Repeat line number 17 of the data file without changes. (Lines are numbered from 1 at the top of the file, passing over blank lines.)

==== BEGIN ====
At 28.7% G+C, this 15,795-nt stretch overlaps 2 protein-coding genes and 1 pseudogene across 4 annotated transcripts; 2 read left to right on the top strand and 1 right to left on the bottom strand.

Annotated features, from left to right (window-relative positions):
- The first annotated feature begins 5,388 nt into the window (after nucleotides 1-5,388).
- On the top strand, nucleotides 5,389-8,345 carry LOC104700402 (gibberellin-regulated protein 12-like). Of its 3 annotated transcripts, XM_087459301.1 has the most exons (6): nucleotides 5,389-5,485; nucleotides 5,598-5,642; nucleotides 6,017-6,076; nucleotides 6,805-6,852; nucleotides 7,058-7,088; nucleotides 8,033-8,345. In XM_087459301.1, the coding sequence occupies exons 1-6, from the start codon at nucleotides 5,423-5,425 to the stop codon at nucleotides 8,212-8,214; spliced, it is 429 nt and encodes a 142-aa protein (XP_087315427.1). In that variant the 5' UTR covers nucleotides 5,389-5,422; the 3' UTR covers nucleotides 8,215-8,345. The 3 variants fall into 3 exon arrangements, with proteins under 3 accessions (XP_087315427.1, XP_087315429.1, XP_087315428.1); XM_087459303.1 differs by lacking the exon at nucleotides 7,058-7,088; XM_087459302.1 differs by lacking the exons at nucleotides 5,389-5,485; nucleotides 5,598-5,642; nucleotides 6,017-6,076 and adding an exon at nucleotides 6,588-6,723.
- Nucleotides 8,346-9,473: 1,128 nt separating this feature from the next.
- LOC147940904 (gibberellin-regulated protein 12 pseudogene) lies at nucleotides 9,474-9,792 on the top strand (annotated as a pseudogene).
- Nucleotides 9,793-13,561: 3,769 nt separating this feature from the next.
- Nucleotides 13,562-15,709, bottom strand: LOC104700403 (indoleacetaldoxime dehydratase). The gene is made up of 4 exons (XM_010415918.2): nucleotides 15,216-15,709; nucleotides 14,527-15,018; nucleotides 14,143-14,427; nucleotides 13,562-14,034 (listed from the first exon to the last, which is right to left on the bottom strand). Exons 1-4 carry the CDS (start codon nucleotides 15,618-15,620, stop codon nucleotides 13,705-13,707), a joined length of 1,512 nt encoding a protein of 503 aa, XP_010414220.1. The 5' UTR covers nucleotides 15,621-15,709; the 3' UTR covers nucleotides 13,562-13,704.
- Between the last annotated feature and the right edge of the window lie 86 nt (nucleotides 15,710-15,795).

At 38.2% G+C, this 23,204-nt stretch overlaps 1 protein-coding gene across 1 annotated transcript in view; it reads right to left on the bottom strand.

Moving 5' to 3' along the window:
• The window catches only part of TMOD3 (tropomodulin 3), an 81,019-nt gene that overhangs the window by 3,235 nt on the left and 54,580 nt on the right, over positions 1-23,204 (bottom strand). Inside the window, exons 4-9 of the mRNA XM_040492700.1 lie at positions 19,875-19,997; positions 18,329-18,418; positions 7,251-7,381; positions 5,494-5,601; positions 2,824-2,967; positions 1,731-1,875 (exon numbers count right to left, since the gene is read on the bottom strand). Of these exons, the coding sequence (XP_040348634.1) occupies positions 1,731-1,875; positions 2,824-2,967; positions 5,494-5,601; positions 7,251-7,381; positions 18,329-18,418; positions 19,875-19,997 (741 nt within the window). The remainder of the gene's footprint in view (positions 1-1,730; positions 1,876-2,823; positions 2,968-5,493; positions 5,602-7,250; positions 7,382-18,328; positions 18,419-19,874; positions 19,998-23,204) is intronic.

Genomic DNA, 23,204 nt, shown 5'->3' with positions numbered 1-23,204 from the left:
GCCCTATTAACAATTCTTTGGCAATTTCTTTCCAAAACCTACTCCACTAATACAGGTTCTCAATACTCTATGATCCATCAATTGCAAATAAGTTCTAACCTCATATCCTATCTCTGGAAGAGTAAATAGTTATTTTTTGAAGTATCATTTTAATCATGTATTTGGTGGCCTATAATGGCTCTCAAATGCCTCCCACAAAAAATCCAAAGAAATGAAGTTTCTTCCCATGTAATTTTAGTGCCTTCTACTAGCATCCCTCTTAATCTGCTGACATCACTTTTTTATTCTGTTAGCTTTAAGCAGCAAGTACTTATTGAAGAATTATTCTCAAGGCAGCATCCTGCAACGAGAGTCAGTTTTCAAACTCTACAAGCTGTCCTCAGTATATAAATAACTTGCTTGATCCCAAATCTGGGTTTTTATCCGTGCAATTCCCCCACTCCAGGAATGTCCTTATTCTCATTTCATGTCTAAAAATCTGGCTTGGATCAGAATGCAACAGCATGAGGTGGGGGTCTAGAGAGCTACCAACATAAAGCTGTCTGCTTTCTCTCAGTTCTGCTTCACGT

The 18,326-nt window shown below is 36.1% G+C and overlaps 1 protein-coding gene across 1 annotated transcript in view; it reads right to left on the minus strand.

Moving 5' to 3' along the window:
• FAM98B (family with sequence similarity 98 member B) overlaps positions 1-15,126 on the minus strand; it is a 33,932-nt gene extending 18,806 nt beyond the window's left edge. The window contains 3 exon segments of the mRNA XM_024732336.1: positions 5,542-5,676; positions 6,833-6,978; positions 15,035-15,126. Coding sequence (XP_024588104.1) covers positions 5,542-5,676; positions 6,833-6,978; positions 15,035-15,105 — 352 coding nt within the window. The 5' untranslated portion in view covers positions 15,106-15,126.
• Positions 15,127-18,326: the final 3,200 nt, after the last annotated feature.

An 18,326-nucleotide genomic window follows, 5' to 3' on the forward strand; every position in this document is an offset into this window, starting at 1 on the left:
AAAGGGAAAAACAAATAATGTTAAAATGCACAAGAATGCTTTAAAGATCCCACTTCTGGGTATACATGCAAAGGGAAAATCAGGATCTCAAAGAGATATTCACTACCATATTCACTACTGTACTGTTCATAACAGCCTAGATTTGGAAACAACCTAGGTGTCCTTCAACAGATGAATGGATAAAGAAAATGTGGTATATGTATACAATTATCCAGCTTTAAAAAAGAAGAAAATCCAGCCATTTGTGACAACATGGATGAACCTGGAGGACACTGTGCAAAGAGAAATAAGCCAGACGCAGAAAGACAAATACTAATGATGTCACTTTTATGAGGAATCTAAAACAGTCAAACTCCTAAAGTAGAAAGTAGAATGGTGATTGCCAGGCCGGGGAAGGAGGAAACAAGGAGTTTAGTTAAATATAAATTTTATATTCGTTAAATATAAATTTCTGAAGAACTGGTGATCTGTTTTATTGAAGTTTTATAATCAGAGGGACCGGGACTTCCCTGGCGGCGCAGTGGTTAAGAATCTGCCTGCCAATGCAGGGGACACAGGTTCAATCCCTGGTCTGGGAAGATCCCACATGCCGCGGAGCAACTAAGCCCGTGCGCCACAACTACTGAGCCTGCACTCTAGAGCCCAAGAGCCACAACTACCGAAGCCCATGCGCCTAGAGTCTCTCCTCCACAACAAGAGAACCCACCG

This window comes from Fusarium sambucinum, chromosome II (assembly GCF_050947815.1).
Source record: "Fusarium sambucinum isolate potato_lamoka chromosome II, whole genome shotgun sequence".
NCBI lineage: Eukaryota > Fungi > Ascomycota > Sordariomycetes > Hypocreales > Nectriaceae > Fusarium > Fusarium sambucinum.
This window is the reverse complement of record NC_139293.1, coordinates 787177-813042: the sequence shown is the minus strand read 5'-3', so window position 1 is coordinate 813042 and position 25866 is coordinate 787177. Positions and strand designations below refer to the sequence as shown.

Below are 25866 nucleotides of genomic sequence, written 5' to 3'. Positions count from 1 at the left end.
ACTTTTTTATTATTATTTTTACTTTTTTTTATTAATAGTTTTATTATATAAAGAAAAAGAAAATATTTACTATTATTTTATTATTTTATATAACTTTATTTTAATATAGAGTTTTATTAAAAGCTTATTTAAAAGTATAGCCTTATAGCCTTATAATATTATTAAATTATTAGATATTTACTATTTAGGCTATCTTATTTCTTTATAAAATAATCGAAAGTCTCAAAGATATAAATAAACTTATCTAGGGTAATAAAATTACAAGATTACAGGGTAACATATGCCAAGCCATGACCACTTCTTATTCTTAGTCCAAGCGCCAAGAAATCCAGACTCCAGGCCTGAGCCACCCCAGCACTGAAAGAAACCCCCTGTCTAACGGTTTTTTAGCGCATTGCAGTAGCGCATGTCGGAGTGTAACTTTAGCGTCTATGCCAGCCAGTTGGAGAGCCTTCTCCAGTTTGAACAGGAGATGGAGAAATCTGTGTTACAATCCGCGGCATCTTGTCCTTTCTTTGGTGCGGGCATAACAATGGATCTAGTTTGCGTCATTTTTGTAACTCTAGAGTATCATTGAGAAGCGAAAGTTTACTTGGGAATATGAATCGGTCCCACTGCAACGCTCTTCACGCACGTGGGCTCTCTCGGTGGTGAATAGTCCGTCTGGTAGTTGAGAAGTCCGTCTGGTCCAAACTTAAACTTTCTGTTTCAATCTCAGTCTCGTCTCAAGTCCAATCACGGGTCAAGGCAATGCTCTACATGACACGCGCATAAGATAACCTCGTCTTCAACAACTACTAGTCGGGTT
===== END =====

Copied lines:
• FAM98B (family with sequence similarity 98 member B) overlaps positions 1-15,126 on the minus strand; it is a 33,932-nt gene extending 18,806 nt beyond the window's left edge. The window contains 3 exon segments of the mRNA XM_024732336.1: positions 5,542-5,676; positions 6,833-6,978; positions 15,035-15,126. Coding sequence (XP_024588104.1) covers positions 5,542-5,676; positions 6,833-6,978; positions 15,035-15,105 — 352 coding nt within the window. The 5' untranslated portion in view covers positions 15,106-15,126.